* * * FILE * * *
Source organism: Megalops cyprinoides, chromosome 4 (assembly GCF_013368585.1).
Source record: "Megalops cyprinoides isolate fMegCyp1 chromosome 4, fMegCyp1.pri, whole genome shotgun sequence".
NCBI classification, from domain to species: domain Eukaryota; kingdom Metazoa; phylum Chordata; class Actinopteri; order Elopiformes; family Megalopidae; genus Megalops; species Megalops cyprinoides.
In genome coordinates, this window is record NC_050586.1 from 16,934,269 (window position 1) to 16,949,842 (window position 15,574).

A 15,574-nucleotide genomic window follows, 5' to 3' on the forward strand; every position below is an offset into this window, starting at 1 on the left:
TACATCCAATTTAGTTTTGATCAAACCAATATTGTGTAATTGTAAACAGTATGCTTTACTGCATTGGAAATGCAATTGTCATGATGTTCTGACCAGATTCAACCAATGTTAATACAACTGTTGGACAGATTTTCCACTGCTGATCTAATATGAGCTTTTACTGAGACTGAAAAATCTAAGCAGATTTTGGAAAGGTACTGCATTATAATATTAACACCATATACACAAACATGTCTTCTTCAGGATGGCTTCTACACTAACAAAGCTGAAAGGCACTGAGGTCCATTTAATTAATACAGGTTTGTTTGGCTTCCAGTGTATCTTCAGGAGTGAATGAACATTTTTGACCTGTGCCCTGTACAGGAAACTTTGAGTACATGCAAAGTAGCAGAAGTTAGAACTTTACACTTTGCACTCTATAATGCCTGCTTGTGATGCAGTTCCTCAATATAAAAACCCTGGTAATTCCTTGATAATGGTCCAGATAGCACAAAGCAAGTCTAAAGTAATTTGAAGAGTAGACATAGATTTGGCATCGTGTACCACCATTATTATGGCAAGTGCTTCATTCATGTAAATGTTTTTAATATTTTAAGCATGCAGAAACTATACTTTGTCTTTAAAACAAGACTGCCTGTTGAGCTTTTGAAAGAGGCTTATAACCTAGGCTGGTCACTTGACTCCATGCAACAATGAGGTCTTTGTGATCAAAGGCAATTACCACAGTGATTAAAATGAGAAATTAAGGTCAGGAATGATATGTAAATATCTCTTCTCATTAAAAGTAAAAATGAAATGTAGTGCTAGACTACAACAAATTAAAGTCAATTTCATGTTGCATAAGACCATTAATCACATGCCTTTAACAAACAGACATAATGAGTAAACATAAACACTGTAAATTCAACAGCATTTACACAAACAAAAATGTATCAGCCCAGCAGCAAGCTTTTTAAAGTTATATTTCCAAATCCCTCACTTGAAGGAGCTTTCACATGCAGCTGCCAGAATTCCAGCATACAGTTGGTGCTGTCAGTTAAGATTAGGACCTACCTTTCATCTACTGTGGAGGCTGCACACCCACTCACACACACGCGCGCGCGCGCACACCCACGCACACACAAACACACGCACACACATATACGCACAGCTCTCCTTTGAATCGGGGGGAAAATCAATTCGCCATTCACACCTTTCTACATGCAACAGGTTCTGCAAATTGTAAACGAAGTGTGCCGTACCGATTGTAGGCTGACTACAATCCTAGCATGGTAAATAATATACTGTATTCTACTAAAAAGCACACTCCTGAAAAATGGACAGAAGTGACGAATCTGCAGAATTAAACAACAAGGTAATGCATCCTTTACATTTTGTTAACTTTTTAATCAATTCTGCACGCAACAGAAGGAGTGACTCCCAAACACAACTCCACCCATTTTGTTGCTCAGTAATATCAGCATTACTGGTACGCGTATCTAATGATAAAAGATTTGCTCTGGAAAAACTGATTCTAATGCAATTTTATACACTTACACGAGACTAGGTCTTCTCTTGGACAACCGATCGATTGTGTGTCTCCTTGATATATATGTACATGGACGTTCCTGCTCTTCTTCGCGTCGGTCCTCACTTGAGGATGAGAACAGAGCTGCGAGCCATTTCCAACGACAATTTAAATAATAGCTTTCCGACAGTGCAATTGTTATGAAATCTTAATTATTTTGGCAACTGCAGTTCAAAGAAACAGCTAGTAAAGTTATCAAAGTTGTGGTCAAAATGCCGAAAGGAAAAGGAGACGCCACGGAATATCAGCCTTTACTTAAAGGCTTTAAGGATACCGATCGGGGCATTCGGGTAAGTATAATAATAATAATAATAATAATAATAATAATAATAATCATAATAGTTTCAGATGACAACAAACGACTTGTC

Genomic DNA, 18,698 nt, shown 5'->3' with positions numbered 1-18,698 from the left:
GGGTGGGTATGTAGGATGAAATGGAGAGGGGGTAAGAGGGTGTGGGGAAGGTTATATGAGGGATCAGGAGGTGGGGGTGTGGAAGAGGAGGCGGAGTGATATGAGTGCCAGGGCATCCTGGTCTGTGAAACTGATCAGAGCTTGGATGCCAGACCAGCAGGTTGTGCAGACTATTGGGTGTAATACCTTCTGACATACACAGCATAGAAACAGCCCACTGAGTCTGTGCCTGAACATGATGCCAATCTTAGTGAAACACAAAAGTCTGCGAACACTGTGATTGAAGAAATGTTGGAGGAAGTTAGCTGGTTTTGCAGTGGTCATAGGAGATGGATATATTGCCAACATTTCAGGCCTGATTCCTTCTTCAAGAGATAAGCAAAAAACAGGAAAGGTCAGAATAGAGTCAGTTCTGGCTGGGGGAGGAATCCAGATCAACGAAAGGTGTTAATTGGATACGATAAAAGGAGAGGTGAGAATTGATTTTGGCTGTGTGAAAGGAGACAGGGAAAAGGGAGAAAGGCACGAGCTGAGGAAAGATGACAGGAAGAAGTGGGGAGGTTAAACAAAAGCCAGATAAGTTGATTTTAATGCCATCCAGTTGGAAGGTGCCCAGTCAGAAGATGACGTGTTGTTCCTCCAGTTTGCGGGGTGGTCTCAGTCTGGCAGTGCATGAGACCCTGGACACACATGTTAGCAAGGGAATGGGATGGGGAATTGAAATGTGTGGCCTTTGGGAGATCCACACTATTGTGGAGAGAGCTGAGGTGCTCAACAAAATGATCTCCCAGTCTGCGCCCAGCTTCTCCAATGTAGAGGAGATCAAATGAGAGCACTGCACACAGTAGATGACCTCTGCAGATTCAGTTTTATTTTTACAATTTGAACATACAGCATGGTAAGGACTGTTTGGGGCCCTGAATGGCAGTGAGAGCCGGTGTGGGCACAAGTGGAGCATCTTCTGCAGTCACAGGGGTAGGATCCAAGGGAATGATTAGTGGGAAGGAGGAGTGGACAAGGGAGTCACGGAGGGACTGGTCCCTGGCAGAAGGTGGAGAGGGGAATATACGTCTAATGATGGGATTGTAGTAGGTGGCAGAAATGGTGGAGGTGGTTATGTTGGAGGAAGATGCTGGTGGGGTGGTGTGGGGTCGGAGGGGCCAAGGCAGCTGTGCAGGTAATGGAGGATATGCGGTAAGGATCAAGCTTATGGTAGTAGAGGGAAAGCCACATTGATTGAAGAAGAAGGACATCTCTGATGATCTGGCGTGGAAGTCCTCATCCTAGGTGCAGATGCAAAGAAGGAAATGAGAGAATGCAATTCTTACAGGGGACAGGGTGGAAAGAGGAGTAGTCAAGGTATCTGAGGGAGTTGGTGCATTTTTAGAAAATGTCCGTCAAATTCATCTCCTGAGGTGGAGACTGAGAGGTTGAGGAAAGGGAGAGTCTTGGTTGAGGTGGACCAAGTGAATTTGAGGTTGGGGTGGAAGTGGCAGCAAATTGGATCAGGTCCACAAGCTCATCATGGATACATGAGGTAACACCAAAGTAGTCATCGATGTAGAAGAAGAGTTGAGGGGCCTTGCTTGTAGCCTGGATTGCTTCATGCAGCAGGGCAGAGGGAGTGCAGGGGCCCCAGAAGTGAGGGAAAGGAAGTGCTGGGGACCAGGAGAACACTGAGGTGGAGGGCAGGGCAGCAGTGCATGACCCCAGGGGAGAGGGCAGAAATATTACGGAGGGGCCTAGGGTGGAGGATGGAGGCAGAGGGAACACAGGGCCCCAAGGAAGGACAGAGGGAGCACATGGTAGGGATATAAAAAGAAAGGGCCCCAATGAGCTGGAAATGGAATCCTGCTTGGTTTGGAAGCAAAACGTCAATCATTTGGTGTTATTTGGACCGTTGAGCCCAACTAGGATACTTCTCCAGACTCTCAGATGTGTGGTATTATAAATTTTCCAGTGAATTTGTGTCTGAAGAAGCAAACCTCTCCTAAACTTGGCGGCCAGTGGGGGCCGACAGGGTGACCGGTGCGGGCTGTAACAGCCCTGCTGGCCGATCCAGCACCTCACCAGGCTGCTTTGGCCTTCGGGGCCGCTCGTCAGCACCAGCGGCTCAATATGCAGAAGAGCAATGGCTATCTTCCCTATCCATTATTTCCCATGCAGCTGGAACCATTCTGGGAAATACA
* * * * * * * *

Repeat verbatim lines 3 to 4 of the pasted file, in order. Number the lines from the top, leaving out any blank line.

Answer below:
NCBI classification, from domain to species: domain Eukaryota; kingdom Metazoa; phylum Chordata; class Actinopteri; order Elopiformes; family Megalopidae; genus Megalops; species Megalops cyprinoides.
In genome coordinates, this window is record NC_050586.1 from 16,934,269 (window position 1) to 16,949,842 (window position 15,574).